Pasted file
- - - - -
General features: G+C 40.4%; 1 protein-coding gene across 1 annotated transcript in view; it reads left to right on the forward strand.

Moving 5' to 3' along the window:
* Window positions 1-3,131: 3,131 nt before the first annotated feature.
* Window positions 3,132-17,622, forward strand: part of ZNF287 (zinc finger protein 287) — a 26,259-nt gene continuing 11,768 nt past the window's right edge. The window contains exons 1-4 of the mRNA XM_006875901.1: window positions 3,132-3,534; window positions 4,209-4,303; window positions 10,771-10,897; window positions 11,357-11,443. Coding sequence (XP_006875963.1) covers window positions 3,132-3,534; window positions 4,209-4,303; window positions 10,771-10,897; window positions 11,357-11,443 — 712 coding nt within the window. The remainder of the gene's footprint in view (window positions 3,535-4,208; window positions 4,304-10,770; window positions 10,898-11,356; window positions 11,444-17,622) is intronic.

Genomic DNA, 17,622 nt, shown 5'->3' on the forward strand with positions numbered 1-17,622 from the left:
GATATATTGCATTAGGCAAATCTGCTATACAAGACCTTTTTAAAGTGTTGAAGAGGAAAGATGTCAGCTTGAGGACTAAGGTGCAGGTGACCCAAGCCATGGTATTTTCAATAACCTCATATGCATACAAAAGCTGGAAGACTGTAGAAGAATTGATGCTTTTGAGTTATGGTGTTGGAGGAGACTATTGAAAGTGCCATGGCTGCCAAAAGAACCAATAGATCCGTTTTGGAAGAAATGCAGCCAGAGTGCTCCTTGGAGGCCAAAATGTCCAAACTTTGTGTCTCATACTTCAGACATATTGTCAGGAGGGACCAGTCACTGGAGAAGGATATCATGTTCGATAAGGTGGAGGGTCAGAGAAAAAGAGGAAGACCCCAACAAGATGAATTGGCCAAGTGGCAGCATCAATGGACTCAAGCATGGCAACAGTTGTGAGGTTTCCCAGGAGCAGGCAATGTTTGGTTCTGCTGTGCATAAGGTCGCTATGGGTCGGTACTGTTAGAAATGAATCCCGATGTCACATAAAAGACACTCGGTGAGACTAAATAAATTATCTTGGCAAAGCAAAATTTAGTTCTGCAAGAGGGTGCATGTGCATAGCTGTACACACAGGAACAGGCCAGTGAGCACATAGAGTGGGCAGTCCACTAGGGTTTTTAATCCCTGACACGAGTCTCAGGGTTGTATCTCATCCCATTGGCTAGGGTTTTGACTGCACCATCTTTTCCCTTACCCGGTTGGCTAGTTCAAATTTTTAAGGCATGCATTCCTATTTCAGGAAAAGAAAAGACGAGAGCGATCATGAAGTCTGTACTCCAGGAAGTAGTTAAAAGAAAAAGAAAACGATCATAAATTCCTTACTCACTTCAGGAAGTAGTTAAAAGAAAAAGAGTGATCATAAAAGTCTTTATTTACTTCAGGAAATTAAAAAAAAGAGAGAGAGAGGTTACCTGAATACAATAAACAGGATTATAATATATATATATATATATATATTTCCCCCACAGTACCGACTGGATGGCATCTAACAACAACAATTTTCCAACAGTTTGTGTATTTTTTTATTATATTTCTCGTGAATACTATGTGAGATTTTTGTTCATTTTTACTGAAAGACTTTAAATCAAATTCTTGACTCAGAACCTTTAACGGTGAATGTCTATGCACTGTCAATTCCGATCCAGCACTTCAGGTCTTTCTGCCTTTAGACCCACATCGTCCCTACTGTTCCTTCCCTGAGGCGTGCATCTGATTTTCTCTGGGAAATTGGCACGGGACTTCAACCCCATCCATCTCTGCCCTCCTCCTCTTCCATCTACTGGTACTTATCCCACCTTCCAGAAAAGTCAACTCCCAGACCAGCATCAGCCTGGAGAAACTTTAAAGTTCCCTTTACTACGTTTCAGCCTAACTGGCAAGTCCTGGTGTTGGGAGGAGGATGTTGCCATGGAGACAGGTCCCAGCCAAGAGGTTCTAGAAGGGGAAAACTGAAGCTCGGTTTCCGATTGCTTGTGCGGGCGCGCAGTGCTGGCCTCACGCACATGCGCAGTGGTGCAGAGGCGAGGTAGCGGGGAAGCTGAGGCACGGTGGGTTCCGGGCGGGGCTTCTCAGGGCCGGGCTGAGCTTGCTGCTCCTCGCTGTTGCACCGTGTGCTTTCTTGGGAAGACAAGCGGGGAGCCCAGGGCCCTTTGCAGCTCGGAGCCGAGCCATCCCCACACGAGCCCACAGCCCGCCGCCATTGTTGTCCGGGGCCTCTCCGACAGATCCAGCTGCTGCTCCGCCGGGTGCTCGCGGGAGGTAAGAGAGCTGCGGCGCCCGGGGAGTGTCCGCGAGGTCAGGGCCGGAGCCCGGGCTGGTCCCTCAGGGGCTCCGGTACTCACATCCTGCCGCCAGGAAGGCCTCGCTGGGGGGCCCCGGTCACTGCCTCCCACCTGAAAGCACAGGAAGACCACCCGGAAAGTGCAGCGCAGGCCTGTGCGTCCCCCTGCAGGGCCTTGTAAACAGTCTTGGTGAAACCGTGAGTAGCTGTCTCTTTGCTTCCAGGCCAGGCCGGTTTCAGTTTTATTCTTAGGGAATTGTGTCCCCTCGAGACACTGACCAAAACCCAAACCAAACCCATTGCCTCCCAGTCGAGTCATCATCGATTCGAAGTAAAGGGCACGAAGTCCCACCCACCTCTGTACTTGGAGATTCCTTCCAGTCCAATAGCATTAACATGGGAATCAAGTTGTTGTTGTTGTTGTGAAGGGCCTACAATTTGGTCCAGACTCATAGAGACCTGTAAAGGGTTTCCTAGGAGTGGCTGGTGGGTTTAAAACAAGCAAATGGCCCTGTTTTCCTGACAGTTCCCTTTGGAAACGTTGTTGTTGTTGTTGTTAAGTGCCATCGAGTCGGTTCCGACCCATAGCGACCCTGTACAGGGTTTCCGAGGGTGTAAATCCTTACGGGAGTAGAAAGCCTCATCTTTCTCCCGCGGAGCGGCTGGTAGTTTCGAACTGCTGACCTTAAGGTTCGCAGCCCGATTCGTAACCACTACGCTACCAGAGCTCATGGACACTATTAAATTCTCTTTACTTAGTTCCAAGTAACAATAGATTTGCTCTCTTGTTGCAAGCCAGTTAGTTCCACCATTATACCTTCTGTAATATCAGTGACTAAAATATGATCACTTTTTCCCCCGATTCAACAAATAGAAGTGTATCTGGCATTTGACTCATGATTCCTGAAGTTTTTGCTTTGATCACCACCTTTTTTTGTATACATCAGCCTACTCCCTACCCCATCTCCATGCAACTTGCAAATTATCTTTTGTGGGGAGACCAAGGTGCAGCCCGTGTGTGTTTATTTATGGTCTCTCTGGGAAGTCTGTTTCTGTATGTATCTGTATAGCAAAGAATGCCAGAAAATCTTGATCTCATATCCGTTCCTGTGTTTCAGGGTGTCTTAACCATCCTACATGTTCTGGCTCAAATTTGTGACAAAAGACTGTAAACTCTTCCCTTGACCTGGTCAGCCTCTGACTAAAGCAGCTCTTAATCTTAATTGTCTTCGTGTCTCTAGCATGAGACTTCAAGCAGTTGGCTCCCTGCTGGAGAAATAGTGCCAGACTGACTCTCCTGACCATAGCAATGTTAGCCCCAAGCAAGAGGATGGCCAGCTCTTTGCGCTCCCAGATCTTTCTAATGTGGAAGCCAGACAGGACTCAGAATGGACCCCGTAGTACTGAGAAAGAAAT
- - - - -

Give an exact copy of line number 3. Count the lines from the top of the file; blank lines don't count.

* Window positions 1-3,131: 3,131 nt before the first annotated feature.